Aircraft Wrecks in the Mountains and Deserts of the American West
On the morning of July 8, 1959 the Commander of VA-155, DeForest Joralmon took off from the USS Hancock (CVA-19) in Douglas A4D-2 Bu No 142817 with one other A4D-2 flown by LTJG J. F. Donahue. Their flight plan was to include a low altitude “Sandblower” (simulated special weapon attack mission) over the Mojave and Colorado deserts en route to El Centro NAF before returning to the USS Hancock. At about 8:30 AM CMDR Joralmon’s “Skyhawk suffered an explosion in the J65 jet engine, he immediately jettisoned his external fuel tanks and the inert practice weapon. CMDR Joralmon then tried to gain as much altitude as possible before ejecting. Sadly, the cannon armed ejection seat did not carry CMDR Joralmon high enough to allow full parachute deployment. His A4D-2 crashed into a ridge in the Stoddard Mountains and exploded scattering wreckage over a wide area.
The official Navy investigation found that mechanical/engine failure was the primary cause of the accident. Most of Bu No 142817’s wreckage was removed by the Navy in 1959, but 1%-2% remains at the crash site today. Later models of the famed “Skyhawk” were equipped with the zero/zero rocket ejection seat that would certainly have saved CMDR Joralmon’s life. In 1962 the A4D series of aircraft were designated A-4, the A4D-2 became the A-4B. The “Skyhawk” went on to serve the Navy and Marines for many decades before their retirement but a few years ago.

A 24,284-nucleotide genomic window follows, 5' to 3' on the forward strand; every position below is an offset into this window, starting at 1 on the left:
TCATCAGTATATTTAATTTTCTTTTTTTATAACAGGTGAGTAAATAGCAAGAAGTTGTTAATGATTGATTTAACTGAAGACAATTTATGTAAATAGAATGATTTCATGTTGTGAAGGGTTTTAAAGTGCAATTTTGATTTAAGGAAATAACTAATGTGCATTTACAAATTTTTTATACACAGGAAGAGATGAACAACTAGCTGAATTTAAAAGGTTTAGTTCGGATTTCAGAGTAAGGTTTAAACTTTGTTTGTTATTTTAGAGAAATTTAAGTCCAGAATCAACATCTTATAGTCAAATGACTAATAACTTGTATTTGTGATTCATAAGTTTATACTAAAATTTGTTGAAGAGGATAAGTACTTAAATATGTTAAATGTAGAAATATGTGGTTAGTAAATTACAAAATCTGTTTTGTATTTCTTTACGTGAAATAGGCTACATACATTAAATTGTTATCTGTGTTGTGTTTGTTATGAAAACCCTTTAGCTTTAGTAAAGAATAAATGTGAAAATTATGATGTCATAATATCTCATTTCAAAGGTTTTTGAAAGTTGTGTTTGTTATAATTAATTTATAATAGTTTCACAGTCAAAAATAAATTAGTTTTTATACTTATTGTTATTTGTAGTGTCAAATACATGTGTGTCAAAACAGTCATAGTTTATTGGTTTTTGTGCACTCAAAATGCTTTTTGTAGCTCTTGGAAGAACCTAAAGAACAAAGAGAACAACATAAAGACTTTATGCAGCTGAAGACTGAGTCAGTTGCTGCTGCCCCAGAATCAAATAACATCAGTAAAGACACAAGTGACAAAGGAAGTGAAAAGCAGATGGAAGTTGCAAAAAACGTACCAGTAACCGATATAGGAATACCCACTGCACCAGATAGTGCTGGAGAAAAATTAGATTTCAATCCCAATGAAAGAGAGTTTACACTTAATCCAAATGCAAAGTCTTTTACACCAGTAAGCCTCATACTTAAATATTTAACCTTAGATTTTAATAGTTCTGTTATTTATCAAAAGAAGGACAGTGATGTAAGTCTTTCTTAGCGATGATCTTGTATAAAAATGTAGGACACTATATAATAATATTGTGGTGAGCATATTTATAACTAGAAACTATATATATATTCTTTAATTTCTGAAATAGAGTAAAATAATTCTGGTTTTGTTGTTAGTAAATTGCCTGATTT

I was contacted by “Deke” DeForest Q. Joralmon, Jr. PhD in 2007 regarding his dad’s crash site, and again in 2008 about the possibility of placing a memorial marker at or near the site. Thanks to the cooperation and approval of the Bureau of Land Management this mission was accomplished in December 2008. Deke waited just prior to Christmas to share with his mother what he had accomplished in memory of his distinguished father. Deke has made his family proud and reminded all of us about those who serve in the armed forces to protect us no matter what the risks may be.
Photos courtesy of Deke Joralmon, Chris LeFave, P. J. Macha, and G.P. Macha.